Obama tells Israel Gaza truce needed

US President Barack Obama has spoken with Israeli Prime Minister Benjamin Netanyahu, and stressed the need for an immediate and sustainable ceasefire in the raging Gaza conflict.

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Both the Israelis and Hamas exchanged strike and counter-strike on day 20 of the war, as world leaders pushed for an elusive ceasefire.

In a statement, the White House said Obama “made clear the strategic imperative of instituting an immediate, unconditional humanitarian ceasefire that ends hostilities now and leads to a permanent cessation of hostilities based on the November 2012 ceasefire agreement” brokered by Egypt.

Obama “reaffirmed Israel’s right to defend itself” and stressed the need to “ensure the disarmament of terrorist groups and the demilitarisation of Gaza,” while reiterating “serious and growing concern about the rising number of Palestinian civilian deaths and the loss of Israeli lives,” the statement read.

Israeli media, meanwhile, says Netanyahu’s security cabinet is holding a meeting extending from Sunday evening into the early hours of Monday to discuss the next steps.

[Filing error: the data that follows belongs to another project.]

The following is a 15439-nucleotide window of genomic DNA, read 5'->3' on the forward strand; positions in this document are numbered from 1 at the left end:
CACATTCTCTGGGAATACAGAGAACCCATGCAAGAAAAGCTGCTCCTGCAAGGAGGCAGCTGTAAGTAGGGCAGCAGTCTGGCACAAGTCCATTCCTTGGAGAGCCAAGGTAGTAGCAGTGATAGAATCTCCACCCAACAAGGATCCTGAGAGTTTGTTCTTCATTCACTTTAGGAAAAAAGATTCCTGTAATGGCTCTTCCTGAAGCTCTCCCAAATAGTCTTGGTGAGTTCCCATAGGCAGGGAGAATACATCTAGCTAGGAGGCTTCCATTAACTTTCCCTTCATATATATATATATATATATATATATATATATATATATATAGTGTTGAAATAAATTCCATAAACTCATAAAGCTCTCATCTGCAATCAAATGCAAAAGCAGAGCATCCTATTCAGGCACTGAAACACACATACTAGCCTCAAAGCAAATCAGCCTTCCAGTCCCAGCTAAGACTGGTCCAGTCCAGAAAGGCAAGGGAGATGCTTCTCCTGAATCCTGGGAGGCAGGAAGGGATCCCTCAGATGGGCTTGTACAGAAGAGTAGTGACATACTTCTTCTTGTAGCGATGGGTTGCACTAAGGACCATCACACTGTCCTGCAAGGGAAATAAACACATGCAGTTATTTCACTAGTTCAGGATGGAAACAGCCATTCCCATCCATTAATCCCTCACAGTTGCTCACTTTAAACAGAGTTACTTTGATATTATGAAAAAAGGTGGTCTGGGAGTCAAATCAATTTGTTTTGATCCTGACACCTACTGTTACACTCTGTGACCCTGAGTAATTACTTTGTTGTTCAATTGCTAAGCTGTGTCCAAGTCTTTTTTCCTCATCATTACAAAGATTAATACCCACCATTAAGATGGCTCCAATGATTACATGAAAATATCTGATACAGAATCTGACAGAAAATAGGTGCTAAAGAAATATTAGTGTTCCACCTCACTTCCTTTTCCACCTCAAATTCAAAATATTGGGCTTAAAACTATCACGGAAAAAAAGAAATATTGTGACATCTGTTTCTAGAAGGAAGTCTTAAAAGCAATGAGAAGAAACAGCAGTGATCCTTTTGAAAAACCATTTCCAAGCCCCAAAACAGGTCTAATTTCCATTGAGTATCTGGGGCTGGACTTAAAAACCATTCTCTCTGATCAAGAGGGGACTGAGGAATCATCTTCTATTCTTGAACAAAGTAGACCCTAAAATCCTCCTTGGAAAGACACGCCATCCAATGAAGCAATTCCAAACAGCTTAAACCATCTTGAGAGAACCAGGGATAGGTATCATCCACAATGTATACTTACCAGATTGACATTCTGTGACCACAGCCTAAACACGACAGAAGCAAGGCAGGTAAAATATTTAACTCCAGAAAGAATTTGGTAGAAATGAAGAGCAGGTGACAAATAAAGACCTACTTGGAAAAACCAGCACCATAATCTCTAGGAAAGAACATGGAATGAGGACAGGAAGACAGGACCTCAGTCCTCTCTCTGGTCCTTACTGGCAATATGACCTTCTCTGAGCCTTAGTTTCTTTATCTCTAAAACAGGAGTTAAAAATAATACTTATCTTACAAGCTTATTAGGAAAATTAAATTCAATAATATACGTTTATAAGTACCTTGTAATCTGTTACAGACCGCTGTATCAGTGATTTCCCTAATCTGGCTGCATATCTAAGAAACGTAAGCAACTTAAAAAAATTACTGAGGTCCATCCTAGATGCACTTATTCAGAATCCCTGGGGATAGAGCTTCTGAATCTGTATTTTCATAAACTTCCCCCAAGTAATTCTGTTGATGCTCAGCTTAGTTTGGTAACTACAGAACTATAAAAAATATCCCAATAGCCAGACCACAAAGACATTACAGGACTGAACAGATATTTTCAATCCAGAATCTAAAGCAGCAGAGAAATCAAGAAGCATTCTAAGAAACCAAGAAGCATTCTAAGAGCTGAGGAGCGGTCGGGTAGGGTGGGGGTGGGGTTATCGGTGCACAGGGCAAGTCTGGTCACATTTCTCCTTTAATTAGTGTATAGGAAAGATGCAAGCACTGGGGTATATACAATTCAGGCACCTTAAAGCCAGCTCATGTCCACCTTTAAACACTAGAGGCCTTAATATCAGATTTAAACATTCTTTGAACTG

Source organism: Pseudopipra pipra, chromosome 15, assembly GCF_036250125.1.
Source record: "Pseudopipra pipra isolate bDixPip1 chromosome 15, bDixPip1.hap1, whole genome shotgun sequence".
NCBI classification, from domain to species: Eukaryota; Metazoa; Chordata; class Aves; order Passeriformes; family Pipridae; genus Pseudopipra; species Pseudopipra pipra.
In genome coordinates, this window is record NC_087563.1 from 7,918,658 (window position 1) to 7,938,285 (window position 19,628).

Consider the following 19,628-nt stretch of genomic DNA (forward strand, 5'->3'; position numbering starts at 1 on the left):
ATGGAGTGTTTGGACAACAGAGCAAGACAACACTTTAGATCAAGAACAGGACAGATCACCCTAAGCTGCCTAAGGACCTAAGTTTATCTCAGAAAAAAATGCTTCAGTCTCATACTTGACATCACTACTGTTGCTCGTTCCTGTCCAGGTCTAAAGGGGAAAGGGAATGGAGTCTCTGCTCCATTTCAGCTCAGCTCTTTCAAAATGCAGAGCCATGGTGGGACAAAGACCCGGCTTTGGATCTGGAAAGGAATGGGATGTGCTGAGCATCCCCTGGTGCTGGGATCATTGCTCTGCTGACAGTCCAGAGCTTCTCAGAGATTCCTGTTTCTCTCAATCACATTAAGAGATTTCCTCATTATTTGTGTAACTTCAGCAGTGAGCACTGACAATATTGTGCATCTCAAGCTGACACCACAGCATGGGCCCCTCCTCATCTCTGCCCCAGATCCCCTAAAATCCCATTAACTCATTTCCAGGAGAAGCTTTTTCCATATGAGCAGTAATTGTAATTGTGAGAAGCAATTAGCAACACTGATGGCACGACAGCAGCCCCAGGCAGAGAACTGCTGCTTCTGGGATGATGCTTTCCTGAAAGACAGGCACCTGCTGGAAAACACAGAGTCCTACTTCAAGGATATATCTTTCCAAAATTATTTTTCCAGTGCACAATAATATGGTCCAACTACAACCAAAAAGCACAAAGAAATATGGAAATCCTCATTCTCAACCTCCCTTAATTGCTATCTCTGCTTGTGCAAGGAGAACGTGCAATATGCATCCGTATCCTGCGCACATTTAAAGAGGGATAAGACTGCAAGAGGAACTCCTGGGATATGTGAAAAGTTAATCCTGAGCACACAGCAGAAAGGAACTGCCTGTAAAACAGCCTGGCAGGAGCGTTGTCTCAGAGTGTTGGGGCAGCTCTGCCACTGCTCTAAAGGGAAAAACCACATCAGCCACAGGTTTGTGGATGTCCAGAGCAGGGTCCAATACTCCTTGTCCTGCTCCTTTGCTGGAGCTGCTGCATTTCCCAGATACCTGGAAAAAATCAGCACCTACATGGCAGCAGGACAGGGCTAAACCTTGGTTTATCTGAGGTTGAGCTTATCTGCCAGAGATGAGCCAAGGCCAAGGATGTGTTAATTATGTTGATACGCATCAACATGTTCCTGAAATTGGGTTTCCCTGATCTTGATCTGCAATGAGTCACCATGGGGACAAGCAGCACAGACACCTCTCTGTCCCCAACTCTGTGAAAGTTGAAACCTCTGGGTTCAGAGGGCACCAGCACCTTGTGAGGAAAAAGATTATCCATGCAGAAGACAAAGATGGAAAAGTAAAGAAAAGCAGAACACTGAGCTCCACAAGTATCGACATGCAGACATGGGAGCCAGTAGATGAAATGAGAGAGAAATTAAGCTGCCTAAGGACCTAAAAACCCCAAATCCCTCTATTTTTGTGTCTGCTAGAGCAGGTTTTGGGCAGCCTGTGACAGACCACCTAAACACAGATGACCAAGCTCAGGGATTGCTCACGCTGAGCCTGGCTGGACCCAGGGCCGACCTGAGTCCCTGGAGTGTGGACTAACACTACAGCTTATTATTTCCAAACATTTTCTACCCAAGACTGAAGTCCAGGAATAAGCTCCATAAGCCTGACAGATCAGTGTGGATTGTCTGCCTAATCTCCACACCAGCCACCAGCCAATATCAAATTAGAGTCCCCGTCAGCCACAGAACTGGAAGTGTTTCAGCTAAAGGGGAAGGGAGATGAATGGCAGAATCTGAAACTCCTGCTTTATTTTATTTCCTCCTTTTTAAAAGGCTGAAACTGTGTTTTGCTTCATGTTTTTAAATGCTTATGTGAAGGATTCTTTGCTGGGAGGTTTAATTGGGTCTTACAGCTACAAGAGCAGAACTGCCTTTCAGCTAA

Earlier, fighting renewed apace, as Israel pounded Gaza with aerial, naval and artillery bombardments after a night of rocket fire from Hamas.

The two sides had observed a 12-hour humanitarian pause on Saturday, giving medics a chance to pull bodies from rubble they had not been able to reach under fire.

But Hamas rocket fire prompted Israel to abandon an extension of that truce on Sunday, and subsequent Hamas calls for another ceasefire were ignored by both sides, as world leaders pushed for a permanent cessation of hostilities.

Neither side has agreed to the truce demands of the other, in a conflict that has killed more than 1,030 Palestinians, 43 Israeli soldiers and three civilians inside Israel.

A controversial incident on Thursday – when a UN school acting as a shelter was shelled, killing 15 people – drew fierce condemnation from Palestinian refugee agency UNRWA.

The Israeli army confirmed on Sunday it had hit the school, but said it was a “single errant mortar” round, denying that people were killed “as a result of (army) operational activity”.

Iran’s Foreign Minister Mohammad Javad Zarif engaged in a round of telephone diplomacy late on Sunday to rally support and humanitarian aid for Palestinians in Gaza.

He spoke with UN Secretary General Ban Ki-moon and regional leaders, stressing that the priority was to get food and medical aid into areas worst hit by Israel’s military offensive.

Meanwhile US Secretary of State John Kerry was still working for Israel and Hamas to agree to further halts in the bloodshed ahead of hoped for Egypt-led peace talks, a US official said.

Israel rejected a Kerry-proposed ceasefire earlier in the week, and Hamas has resisted truce efforts by Cairo, which has made an enemy of the Palestinian Islamist group that is allied to the Muslim Brotherhood that Egypt has designated a “terrorist” organisation.

Israel insists it will continue its mission to destroy Hamas tunnels used to launch attacks on the Jewish state, and Hamas wants a lifting of the crippling Gaza blockade that has been in place for eight years.